When the hysteria over the alleged conspiracy was over, thirteen men had been burned to death and another eighteen went to their deaths by hanging. Seventy "conspirators" were transported out of the colony, including Sarah. Ironically, the "troublesome" woman was shipped to Hispaniola, where, a half-century later, African women would play a significant role in the uprising of enslaved people in the French colony of Saint Domingue. That act of resistance ultimately led to the establishment of the Republic of Haiti.

     The actions of Lysbeth, Diana, Betty, Kate, and the Sarahs reflect the determination of women to assert their humanity in the face of exploitation and degradation. While the men and women who claimed to own them considered them chattel, their resolve to transcend that designation was evident in the many common and, occasionally, extraordinary actions they took. Not all enslaved women were "a common source of irritation," but those who flouted the laws, ran away, or engaged in general acts of disobedience convinced white New Yorkers that the discontent exhibited by their domestic laborers potentially could prove to be as dangerous and disruptive to society as the frustrations of male workers outside the household. Hence, Black women in New York—far from being silent and helpless individuals in the struggle for self-determination—contributed significantly to the environment of resistance that led ultimately to freedom for themselves and other enslaved people.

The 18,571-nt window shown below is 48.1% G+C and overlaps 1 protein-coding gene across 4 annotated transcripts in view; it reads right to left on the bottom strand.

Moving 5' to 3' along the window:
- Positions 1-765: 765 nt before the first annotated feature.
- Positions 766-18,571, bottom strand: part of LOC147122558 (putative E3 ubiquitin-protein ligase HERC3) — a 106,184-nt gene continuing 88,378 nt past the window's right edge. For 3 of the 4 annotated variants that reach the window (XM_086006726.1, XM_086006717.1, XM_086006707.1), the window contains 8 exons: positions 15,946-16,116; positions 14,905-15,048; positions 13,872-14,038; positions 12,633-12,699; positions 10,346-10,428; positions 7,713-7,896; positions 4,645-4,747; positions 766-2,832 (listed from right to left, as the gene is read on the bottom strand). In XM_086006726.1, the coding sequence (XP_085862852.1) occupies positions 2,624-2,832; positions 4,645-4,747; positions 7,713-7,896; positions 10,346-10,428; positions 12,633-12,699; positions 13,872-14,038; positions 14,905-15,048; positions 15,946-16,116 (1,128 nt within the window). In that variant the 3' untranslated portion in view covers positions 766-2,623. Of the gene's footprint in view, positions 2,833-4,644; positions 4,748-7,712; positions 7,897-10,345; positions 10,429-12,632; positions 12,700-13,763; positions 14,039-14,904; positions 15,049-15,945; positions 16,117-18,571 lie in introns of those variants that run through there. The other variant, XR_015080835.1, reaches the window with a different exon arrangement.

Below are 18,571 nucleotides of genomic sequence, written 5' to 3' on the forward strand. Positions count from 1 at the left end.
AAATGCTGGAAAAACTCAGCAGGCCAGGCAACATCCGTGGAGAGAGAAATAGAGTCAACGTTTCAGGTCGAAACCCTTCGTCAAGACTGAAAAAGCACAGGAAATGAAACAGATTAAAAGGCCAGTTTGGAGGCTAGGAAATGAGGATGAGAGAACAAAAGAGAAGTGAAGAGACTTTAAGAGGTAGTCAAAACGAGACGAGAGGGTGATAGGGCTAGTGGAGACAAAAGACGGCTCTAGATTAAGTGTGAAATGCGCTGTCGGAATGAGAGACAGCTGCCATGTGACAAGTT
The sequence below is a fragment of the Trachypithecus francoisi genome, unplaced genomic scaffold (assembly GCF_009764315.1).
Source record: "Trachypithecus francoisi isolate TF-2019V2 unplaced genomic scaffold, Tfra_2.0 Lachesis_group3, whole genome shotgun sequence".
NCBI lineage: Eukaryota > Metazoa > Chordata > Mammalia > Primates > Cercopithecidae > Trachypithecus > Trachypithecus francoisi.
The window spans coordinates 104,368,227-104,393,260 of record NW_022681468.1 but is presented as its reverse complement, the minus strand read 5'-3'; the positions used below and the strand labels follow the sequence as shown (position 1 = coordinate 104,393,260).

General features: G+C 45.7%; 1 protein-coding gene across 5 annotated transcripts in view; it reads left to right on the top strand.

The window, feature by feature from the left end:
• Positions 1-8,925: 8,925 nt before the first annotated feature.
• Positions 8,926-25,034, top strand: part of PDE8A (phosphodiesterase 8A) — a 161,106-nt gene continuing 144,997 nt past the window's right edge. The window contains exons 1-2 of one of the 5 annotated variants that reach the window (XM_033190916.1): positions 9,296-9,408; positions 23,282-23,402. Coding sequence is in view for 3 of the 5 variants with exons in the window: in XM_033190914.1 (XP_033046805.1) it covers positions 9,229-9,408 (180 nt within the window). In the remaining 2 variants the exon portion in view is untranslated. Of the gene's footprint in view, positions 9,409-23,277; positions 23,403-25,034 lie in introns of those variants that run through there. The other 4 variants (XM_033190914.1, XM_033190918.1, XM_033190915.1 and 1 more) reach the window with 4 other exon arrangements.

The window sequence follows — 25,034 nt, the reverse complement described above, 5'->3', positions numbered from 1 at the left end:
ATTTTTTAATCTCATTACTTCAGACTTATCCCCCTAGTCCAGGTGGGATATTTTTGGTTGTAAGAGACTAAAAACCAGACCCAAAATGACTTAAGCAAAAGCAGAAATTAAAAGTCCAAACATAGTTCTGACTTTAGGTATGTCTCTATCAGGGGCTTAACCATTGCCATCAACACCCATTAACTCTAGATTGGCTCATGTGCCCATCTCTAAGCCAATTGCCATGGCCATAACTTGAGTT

<back to previous page


continued on next page>


cologo3.gif (6014 bytes)

August 2000